Tuesday, September 25, 2018

Wrangler as a data manipulation tool

Stanford Visualization Group's DataWrangler should not be included in the software repertoire of any person serious about their data. The tool comes with a myriad of shortcomings. To put the following statements in context, Data Wrangler was created as part of a research project, rather than as a commercialized product.

Perhaps the most blaring issue I had with the tool did not have to do with the data manipulation itself, but of the blatant attack on the user's data privacy. There's no such thing as a free lunch. This tool was not created out of these researcher's benevolence towards those struggling to manipulate their data as much as it was created as a net to gather user behavior while manipulating their data sets. While using the tool, DataWrangler logs the user's transformation steps, clicks and keystrokes. Data elements in selected ranges are reported back to the researchers. I assume this content is used to further improve the tool, to show the researchers how they might want to alter the UI, and to suggest the wrangling methods on the left menus (below).
In the same vein as the above statement, DataWrangler primary objective is not to be an end-use data manipulation tool. The tool's designer's clearly opted to trade a great deal of functionality for ease of use for users new to data manipulation. In my short experience with it, I did not find any methods which could not be executed with more ease by anyone with even of few hours of experience in MS Excel. Even if Excel cannot perform the exact function you need, it comes with the ability to write a VBA macro to perform any function imaginable.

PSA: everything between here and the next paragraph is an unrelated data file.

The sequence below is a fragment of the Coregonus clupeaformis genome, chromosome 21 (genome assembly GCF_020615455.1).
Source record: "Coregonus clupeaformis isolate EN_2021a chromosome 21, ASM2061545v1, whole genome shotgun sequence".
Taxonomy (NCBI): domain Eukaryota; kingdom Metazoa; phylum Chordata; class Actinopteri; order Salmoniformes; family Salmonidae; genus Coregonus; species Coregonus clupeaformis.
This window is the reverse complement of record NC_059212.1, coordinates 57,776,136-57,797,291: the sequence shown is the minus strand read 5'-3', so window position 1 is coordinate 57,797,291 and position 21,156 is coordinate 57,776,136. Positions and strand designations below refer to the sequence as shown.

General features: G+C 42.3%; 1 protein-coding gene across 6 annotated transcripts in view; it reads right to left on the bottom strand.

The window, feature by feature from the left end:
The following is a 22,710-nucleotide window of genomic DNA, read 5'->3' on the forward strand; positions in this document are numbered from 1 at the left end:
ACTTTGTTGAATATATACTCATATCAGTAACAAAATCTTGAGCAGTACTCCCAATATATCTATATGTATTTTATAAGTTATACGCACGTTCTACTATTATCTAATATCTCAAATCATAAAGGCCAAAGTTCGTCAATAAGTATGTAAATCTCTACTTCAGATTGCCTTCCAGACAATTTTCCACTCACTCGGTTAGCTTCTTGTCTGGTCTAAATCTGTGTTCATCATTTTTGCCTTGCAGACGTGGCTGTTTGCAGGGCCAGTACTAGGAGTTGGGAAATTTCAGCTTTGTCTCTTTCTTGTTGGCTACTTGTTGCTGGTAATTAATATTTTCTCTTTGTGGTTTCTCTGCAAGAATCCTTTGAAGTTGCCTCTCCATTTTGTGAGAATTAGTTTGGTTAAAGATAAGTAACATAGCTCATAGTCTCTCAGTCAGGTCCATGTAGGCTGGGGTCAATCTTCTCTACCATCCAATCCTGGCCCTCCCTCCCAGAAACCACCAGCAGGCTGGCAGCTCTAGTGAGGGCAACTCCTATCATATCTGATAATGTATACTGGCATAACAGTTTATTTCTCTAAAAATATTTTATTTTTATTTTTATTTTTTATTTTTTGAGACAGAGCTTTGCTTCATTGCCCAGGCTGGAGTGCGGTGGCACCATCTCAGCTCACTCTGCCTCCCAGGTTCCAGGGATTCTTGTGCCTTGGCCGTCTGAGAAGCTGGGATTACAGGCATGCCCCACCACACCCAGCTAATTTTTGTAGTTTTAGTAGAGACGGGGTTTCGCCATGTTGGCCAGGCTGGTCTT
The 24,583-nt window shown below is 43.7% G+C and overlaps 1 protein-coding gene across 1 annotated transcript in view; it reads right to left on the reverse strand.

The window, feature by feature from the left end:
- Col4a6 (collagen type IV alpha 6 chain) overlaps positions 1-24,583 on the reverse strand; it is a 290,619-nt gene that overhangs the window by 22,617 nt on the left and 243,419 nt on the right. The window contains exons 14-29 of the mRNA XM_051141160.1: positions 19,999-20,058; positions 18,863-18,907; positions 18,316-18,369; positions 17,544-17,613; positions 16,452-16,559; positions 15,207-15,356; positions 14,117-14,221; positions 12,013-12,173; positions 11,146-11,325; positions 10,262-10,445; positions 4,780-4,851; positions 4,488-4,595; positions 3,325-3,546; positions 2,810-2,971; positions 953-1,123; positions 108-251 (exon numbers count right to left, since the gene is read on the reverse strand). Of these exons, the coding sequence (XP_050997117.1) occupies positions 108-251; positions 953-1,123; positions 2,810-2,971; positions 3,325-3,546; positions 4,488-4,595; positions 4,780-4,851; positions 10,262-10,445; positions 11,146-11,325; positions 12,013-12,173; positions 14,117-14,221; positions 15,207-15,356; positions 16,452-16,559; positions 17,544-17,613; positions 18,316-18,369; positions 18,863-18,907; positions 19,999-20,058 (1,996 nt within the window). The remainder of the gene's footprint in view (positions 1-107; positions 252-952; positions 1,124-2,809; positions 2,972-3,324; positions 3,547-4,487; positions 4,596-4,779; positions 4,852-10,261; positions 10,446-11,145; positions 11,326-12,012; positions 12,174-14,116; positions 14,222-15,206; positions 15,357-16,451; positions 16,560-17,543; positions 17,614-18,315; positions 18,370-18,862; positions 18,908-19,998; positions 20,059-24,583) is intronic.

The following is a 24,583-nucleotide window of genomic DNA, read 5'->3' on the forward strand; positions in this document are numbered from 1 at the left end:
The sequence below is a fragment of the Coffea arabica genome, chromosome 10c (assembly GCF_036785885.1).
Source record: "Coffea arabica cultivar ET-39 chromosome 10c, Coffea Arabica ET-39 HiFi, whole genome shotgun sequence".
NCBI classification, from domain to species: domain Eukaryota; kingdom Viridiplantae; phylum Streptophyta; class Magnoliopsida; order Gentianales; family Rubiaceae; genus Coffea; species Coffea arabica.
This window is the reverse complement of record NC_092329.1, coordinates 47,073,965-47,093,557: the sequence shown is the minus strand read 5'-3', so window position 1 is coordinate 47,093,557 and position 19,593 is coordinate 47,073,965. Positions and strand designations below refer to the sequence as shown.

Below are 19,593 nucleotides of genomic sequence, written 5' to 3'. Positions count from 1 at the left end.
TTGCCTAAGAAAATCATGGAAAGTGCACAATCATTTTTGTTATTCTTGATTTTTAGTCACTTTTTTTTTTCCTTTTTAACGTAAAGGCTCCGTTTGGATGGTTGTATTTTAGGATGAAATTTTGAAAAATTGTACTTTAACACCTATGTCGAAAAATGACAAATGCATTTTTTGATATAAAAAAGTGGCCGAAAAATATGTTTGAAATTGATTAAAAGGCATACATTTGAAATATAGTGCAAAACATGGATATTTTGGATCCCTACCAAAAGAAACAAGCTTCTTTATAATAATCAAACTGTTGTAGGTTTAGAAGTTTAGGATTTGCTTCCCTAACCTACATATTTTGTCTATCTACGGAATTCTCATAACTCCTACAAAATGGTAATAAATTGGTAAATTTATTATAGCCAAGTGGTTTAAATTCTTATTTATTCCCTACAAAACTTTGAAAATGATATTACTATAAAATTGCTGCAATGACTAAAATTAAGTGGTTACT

I'll conclude this highly critical review of DataWrangler by noting its performance limitations. It is impossible to work with any serious data set in DataWrangler. It's limited in the size of the data you can import, and when operating on your data, it is forced to access the webpage cache, rather than accessing your computer's memory.

In summary, I would advise anybody new to data parsing/tidying/manipulation to skip this tool, and perhaps others like it, and just learn the gold standard, Microsoft Excel. More advanced users looking to handle serious data will use programs like VBA, R, Python, and even SQL, but it is still incredibly useful to troubleshoot the data manipulations in an excel spreadsheet. 


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